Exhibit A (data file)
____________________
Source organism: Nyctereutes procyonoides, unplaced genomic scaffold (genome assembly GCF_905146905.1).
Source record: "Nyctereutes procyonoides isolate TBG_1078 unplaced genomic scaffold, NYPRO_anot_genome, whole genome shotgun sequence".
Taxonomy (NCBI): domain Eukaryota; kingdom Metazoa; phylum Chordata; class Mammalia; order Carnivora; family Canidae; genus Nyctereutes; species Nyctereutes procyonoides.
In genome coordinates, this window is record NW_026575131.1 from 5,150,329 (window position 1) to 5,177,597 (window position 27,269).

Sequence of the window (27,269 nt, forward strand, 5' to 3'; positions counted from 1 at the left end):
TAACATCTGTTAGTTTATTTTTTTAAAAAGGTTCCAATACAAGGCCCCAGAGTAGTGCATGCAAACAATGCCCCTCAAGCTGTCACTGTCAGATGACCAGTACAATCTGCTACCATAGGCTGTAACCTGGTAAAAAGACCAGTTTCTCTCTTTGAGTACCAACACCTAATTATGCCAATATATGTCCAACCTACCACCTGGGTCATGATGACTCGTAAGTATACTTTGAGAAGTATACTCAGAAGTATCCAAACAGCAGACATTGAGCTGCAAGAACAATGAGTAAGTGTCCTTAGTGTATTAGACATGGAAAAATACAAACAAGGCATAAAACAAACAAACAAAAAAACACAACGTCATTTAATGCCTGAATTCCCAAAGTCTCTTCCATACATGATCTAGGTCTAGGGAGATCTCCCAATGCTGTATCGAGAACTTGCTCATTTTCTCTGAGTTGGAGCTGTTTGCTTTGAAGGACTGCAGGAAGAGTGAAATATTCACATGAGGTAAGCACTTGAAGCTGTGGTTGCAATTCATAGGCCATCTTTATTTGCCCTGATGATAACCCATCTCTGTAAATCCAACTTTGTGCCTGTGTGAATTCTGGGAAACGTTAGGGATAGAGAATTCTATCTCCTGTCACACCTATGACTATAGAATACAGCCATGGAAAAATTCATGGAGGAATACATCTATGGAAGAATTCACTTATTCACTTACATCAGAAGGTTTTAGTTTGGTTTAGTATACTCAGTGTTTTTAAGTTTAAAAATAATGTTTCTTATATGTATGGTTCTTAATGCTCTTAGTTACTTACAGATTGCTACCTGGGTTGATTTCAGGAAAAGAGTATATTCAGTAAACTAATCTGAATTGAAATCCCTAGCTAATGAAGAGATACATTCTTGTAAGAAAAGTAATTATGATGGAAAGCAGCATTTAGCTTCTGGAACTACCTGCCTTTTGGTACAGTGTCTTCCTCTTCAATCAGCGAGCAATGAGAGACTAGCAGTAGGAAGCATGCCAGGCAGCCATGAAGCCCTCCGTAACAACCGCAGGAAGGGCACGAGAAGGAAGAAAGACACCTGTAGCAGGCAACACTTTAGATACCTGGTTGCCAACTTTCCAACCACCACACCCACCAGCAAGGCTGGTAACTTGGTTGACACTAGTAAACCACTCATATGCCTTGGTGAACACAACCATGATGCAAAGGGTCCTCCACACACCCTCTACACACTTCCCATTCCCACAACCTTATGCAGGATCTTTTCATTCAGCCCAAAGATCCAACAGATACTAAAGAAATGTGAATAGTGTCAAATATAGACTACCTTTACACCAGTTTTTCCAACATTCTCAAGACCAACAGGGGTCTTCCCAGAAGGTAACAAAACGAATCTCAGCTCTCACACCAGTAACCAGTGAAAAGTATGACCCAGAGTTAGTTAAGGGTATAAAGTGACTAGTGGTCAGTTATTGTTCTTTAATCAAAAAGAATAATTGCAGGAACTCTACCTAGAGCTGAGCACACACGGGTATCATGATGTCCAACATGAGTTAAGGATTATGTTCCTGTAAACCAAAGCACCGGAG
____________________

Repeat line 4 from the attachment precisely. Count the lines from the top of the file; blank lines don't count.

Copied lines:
In genome coordinates, this window is record NW_026575131.1 from 5,150,329 (window position 1) to 5,177,597 (window position 27,269).